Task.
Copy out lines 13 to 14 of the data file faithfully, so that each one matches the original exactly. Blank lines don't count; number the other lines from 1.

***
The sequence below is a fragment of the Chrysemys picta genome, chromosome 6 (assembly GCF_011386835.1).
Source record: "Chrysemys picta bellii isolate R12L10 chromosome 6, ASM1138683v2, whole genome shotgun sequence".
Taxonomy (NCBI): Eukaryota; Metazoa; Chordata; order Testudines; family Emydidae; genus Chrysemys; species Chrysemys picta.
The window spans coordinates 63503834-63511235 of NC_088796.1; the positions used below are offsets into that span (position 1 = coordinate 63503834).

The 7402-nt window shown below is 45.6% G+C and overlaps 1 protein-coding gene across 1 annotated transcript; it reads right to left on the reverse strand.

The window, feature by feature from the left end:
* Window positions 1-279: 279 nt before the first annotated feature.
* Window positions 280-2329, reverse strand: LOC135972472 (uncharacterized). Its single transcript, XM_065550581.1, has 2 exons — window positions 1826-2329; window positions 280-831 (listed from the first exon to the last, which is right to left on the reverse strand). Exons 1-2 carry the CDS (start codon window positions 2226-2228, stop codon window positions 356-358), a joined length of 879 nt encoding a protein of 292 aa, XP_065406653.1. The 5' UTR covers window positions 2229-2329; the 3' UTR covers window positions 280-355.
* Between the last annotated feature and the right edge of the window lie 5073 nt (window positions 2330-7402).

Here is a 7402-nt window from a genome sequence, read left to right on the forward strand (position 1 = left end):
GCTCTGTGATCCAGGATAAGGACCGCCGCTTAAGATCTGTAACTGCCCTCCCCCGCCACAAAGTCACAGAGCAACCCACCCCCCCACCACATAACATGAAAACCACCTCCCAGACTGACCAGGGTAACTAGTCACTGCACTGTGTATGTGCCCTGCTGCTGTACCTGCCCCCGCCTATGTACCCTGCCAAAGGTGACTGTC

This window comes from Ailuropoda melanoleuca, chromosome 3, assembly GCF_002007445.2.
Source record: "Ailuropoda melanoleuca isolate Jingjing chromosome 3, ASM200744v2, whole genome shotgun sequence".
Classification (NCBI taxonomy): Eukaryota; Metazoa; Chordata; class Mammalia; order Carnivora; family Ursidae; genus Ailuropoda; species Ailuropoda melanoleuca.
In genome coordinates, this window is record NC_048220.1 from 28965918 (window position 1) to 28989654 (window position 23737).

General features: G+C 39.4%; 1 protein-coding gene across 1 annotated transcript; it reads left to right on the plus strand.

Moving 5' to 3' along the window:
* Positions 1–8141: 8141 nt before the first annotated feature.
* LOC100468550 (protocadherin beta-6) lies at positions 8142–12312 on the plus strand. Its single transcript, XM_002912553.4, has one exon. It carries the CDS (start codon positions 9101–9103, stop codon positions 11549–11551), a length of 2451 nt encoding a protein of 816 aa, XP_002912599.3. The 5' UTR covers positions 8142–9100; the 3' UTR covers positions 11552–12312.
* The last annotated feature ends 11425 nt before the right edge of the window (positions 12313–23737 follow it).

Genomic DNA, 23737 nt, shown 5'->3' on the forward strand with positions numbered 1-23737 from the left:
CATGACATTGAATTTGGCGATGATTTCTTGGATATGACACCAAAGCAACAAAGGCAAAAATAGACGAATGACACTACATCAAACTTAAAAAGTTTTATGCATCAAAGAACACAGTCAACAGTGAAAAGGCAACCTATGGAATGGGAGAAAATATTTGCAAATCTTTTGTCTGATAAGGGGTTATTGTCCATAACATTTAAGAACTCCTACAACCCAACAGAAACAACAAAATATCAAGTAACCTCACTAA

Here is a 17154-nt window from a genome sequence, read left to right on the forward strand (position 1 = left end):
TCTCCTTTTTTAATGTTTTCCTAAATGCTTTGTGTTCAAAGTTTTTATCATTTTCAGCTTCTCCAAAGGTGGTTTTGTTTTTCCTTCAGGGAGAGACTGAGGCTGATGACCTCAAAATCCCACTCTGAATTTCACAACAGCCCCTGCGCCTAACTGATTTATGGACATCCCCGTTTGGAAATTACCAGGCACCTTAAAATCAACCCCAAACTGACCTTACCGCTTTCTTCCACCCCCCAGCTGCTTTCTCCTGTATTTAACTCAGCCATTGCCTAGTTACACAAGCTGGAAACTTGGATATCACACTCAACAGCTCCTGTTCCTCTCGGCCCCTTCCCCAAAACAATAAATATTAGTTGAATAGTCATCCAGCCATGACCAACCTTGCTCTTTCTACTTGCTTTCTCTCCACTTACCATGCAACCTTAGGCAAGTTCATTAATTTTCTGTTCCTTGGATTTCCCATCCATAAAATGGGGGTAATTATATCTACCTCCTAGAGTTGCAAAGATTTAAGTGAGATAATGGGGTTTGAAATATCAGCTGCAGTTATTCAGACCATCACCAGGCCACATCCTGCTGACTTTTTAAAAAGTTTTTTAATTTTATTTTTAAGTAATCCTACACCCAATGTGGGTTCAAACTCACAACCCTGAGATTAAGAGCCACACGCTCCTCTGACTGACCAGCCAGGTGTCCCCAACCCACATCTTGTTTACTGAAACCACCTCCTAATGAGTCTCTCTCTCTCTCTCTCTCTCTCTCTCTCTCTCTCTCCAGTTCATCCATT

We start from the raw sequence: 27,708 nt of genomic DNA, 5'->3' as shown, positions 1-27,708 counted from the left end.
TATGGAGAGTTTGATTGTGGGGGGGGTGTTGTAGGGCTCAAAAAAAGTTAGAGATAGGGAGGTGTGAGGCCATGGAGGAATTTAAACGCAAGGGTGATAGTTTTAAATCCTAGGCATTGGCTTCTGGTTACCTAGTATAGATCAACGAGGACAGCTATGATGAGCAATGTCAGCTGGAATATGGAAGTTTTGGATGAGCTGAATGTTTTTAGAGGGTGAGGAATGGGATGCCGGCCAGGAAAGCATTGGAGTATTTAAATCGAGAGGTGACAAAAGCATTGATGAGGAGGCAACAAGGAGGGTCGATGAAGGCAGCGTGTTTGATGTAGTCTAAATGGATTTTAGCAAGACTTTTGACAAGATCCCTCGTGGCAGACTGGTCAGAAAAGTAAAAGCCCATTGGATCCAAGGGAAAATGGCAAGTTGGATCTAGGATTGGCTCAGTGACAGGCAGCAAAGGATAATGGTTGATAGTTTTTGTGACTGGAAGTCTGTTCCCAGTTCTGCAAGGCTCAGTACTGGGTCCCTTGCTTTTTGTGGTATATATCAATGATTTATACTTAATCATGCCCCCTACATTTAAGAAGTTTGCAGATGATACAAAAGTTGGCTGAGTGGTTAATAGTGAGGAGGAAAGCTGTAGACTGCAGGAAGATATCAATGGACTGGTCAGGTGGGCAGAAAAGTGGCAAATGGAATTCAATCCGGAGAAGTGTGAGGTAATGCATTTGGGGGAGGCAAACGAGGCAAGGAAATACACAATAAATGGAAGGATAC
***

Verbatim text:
Source record: "Ailuropoda melanoleuca isolate Jingjing chromosome 3, ASM200744v2, whole genome shotgun sequence".
Classification (NCBI taxonomy): Eukaryota; Metazoa; Chordata; class Mammalia; order Carnivora; family Ursidae; genus Ailuropoda; species Ailuropoda melanoleuca.